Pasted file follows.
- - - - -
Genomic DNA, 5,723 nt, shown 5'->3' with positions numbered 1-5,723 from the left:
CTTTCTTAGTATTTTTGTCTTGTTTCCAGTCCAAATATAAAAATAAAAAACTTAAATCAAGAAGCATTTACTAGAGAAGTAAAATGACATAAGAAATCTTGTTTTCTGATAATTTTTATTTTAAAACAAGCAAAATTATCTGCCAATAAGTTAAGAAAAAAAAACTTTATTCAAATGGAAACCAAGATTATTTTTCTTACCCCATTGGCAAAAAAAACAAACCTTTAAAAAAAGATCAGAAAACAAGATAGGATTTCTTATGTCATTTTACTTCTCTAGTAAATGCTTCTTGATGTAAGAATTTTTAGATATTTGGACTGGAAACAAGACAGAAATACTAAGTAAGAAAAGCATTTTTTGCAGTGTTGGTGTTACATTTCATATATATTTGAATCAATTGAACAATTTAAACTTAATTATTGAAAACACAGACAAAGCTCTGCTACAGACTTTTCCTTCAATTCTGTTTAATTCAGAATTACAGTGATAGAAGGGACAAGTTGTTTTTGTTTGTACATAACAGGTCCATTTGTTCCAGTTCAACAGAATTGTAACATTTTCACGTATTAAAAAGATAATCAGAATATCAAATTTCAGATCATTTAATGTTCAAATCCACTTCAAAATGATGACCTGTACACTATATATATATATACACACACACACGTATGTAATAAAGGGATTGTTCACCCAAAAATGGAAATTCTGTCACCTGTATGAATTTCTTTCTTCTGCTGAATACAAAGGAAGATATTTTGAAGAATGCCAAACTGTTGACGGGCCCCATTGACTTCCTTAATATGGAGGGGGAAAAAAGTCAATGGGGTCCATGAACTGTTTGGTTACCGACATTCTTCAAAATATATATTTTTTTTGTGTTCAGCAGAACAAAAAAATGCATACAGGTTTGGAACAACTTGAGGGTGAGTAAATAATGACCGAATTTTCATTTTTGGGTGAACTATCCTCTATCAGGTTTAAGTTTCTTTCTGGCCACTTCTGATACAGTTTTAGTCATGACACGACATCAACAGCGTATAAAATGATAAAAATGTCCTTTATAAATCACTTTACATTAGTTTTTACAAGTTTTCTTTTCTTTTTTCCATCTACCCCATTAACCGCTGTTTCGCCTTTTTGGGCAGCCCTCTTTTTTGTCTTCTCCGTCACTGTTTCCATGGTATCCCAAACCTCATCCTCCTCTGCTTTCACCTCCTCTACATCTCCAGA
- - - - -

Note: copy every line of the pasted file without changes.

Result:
Genomic DNA, 5,723 nt, shown 5'->3' with positions numbered 1-5,723 from the left:
CTTTCTTAGTATTTTTGTCTTGTTTCCAGTCCAAATATAAAAATAAAAAACTTAAATCAAGAAGCATTTACTAGAGAAGTAAAATGACATAAGAAATCTTGTTTTCTGATAATTTTTATTTTAAAACAAGCAAAATTATCTGCCAATAAGTTAAGAAAAAAAAACTTTATTCAAATGGAAACCAAGATTATTTTTCTTACCCCATTGGCAAAAAAAACAAACCTTTAAAAAAAGATCAGAAAACAAGATAGGATTTCTTATGTCATTTTACTTCTCTAGTAAATGCTTCTTGATGTAAGAATTTTTAGATATTTGGACTGGAAACAAGACAGAAATACTAAGTAAGAAAAGCATTTTTTGCAGTGTTGGTGTTACATTTCATATATATTTGAATCAATTGAACAATTTAAACTTAATTATTGAAAACACAGACAAAGCTCTGCTACAGACTTTTCCTTCAATTCTGTTTAATTCAGAATTACAGTGATAGAAGGGACAAGTTGTTTTTGTTTGTACATAACAGGTCCATTTGTTCCAGTTCAACAGAATTGTAACATTTTCACGTATTAAAAAGATAATCAGAATATCAAATTTCAGATCATTTAATGTTCAAATCCACTTCAAAATGATGACCTGTACACTATATATATATATACACACACACACGTATGTAATAAAGGGATTGTTCACCCAAAAATGGAAATTCTGTCACCTGTATGAATTTCTTTCTTCTGCTGAATACAAAGGAAGATATTTTGAAGAATGCCAAACTGTTGACGGGCCCCATTGACTTCCTTAATATGGAGGGGGAAAAAAGTCAATGGGGTCCATGAACTGTTTGGTTACCGACATTCTTCAAAATATATATTTTTTTTGTGTTCAGCAGAACAAAAAAATGCATACAGGTTTGGAACAACTTGAGGGTGAGTAAATAATGACCGAATTTTCATTTTTGGGTGAACTATCCTCTATCAGGTTTAAGTTTCTTTCTGGCCACTTCTGATACAGTTTTAGTCATGACACGACATCAACAGCGTATAAAATGATAAAAATGTCCTTTATAAATCACTTTACATTAGTTTTTACAAGTTTTCTTTTCTTTTTTCCATCTACCCCATTAACCGCTGTTTCGCCTTTTTGGGCAGCCCTCTTTTTTGTCTTCTCCGTCACTGTTTCCATGGTATCCCAAACCTCATCCTCCTCTGCTTTCACCTCCTCTACATCTCCAGA